To me, this particular flavor of document.write() weirdness was something new. I’m still not totally sure how we will handle it. Boris Zbarsky suggested again treating it the same as a <script src=> element: silently make that script load asynchronously, just because document.write() created it. That sounds plausible enough.

There are still a few more special cases to sort through. What happens if you try to load a module by assigning a string to an event handler attribute of a DOM element? I’m not sure yet. Perhaps we will throw a SyntaxError.

Bored to tears? Sorry! I’ll write again in a few days, explaining what Harmony modules are, who’s working on them, and why.

Why fast reviews happen

Back in April, Jim Blandy and I started hacking on a little project in a user repo.

Last Wednesday, without warning, I posted the results of three months of work for review in bug 672829. The whole patch is 336KB (actually 534KB, if you count tests), so I split it up into sections and requested code reviews from eight different JS hackers.

The first review came in before I was even done posting all the patches.

That afternoon, I sent a brief e-mail to the JS team asking for help getting the reviews done quickly. That was the only thing I did that I wouldn’t normally do. By noon Friday, just 48 hours later, twelve of the thirteen reviews had been granted, and Brendan was about halfway through the thirteenth.

The reviewers were:

David Anderson
Andrew Drake
Brendan Eich
Andreas Gal
Blake Kaplan
Bill McCloskey
Luke Wagner
Jeff Walden

Thanks, guys.

The best part: this is no fluke or one-off effort. It’s like this every day in js/src. How did this happen? Why do you get faster code reviews in the JavaScript engine than anywhere else in the project?

I really don’t know, but I have some guesses. Brendan Eich was the module owner for many years, and he always turned reviews around lightning-fast—and not by skimming, either, as you know if you’ve ever read a /be review. (You can read a totally typical one in this bug.) I think Rob Sayre probably had an influence as well. Maybe when you run a team with that “hey, are we all acting like adults here, and if not, why not” attitude for a few years, you get a culture of fast reviews.

Whatever the reason, I’m grateful. Fast reviews make me more effective. Some days, they make my job really exciting.

A Happy Family of C++ Classes

Luke refactored a bunch of code into js/src/vm/Stack.h. In a comment on the JS engine internals group, he wrote (emphasis mine):

David and Waldo raised the very reasonable question of whether js::StackFrame should be in its own file rather than in vm/Stack.h (its big). My reasoning for not wanting to is that FrameRegs + StackFrame + StackSegment + StackSpace + *FrameGuard altogether form a single logical data structure which I’d like to present as a whole [...] The same perspective shows up in math as many-sorted algebra so its not just C++ crazy-talk :)

None of us could figure out what that last sentence meant. We prevailed upon Luke to elaborate. I thought his explanation was a nice insight, so I’m sharing it here.

I’ll hazard an answer, knowing full well that there are at least three PhDs on the list who know a lot more about this than I do and may smite my answer with truth. (I’m at a layover in Hong Kong — be gentle :)

A single-sorted algebraic “structure” is something like a monoid, group, ring, field, etc: an abstract domain with a collection of operations (over this domain) and axioms that the operations must satisfy (e.g., distributivity, associativity, commutativity, etc). A single-sorted “algebra” implements a structure by picking a particular domain and set of operations that satisfy the axioms of the structure. (For example, the ring structure specifies an abstract + and * with a couple of axioms (associativity of +, distributivity, inverse for + and *, etc); the integers with arithmetic + and * are an algebra).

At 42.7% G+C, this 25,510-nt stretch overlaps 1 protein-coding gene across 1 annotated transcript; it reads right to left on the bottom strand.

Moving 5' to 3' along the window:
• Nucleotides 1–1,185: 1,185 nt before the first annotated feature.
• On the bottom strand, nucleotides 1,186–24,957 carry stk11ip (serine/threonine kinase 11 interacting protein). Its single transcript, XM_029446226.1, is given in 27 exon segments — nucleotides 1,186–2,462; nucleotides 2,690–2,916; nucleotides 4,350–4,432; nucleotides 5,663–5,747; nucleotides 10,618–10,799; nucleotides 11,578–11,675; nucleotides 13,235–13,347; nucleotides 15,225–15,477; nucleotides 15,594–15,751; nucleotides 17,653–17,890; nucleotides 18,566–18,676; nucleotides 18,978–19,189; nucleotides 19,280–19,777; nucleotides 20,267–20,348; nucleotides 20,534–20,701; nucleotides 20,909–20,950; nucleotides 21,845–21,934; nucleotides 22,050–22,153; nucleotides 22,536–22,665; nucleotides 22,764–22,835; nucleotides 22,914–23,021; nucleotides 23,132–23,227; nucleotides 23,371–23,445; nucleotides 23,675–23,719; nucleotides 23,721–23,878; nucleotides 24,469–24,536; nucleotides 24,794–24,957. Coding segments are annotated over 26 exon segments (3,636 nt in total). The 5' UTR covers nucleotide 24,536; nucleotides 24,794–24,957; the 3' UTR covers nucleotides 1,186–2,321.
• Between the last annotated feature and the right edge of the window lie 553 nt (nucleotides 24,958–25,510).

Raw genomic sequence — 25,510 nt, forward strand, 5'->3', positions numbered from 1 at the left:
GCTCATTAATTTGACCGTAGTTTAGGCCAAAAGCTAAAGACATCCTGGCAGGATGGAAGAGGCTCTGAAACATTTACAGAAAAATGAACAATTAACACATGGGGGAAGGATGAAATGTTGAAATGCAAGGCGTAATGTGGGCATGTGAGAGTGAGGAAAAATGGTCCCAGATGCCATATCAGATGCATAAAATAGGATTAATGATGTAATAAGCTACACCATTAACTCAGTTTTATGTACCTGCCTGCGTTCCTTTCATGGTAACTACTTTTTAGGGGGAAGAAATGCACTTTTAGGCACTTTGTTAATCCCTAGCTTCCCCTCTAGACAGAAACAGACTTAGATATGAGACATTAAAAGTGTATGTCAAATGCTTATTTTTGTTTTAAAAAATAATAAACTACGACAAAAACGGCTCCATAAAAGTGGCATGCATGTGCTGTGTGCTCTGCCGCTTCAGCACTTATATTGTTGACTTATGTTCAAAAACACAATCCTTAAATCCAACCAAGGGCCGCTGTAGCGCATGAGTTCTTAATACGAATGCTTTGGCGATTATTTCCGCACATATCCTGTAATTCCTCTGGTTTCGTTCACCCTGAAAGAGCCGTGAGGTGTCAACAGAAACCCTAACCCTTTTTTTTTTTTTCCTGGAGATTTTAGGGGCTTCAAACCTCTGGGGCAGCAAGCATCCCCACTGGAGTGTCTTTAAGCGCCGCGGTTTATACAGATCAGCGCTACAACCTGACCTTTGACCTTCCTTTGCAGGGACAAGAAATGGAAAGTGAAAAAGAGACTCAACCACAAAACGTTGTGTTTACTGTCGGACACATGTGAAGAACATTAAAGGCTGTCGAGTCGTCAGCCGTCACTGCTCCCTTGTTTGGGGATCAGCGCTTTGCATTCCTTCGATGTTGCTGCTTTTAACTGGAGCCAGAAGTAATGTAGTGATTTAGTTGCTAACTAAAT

An important idea about all this is that, when you prove things about an algebraic structure, the proof is expressed only in terms of the declared operations/axioms of the structure, and not the particular details of any one algebra, so your theorem holds for all algebras of that structure. Now this starts to sound like abstract data types in computer science (s/structure/public interface/, s/axioms/specification/, s/algebra/concrete class/) and we can see that abstract algebraists are kinda like programmers who really really like reusable code.

A many-sorted structure/algebra is just the extension of the concept that can have more than one domain (thus, the operations can include more than one domain in their signature). An example is a vector space (which has a domain of scalars and a domain of vectors).

So then what’s the correspondence of these multi-sorted structures/algebras in programming? Classes/interfaces (of mainstream OOP languages) associate all operations with a single domain of values. I have little doubt there exist languages which solve the problem directly. We can hack multi-sorted-ness in C++ while maintaining some semblance of interface/implementation separation by just having multiple classes (one per domain) and making them all friends of each other. Then there is the question as to how to distribute the operations between the classes (or perhaps as non-member functions), but unless you want runtime polymorphism (which requires something like multi-methods), it’s a question of aesthetics.

I mentioned this originally because recognizing many-sorted algebras as a peer concept to single-sorted algebras helps to avoid a design mindset of “every class must be its own encapsulated island” which I feel can be detrimental when trying to modularize complex data structures like we have in SpiderMonkey. The Stack was one example; I think low-level objects + property tree will be another.